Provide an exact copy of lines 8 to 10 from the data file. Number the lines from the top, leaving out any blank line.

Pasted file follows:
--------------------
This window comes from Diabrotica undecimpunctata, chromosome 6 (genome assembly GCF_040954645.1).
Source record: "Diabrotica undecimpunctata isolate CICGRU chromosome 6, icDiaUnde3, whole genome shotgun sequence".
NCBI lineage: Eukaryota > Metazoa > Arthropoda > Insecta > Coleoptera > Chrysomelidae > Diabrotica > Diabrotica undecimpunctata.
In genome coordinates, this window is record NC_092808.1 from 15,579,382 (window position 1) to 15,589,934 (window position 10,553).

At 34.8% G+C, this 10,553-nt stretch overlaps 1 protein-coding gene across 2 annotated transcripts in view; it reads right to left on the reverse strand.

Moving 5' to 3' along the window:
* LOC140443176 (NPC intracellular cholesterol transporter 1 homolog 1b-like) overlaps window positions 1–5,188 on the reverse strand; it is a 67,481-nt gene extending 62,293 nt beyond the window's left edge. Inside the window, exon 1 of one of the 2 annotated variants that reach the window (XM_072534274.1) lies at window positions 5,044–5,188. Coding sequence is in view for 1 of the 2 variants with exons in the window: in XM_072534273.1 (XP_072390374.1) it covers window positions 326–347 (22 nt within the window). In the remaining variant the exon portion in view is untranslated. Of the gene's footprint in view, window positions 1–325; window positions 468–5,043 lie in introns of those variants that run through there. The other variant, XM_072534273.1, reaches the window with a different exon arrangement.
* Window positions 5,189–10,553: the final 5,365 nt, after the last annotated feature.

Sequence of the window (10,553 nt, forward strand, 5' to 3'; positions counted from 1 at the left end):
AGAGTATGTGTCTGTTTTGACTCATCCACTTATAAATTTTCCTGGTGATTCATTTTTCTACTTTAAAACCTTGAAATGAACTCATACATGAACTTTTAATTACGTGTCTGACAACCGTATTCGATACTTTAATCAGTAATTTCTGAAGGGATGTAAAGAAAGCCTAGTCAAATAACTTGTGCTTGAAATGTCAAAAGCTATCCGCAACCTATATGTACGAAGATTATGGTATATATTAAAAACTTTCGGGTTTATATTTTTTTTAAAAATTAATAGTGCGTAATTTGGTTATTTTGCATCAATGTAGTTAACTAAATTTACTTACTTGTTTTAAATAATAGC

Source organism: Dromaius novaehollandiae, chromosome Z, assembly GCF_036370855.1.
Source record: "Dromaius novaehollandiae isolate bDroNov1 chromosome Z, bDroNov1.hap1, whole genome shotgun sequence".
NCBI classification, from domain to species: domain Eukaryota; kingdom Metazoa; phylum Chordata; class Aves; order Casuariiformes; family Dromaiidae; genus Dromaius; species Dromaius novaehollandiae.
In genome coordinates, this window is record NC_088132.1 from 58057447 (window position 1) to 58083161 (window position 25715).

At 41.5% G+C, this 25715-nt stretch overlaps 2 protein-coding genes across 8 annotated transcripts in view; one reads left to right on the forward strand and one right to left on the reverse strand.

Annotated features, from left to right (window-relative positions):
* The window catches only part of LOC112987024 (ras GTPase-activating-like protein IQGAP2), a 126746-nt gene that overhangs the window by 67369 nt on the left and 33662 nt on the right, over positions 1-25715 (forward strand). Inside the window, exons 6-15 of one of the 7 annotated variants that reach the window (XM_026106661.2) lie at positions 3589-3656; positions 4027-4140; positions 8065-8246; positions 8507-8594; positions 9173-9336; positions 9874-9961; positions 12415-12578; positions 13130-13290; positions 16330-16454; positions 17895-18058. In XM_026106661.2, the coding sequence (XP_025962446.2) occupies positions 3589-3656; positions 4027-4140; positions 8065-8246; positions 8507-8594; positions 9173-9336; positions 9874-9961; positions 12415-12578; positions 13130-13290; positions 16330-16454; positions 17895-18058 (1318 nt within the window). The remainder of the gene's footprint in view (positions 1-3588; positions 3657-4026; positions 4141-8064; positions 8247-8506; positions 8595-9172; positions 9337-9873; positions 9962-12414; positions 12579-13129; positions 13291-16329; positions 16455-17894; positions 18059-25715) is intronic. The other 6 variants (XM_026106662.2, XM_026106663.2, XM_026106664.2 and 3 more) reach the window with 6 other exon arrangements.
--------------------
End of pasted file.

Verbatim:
* Window positions 5,189–10,553: the final 5,365 nt, after the last annotated feature.

Sequence of the window (10,553 nt, forward strand, 5' to 3'; positions counted from 1 at the left end):
AGAGTATGTGTCTGTTTTGACTCATCCACTTATAAATTTTCCTGGTGATTCATTTTTCTACTTTAAAACCTTGAAATGAACTCATACATGAACTTTTAATTACGTGTCTGACAACCGTATTCGATACTTTAATCAGTAATTTCTGAAGGGATGTAAAGAAAGCCTAGTCAAATAACTTGTGCTTGAAATGTCAAAAGCTATCCGCAACCTATATGTACGAAGATTATGGTATATATTAAAAACTTTCGGGTTTATATTTTTTTTAAAAATTAATAGTGCGTAATTTGGTTATTTTGCATCAATGTAGTTAACTAAATTTACTTACTTGTTTTAAATAATAGC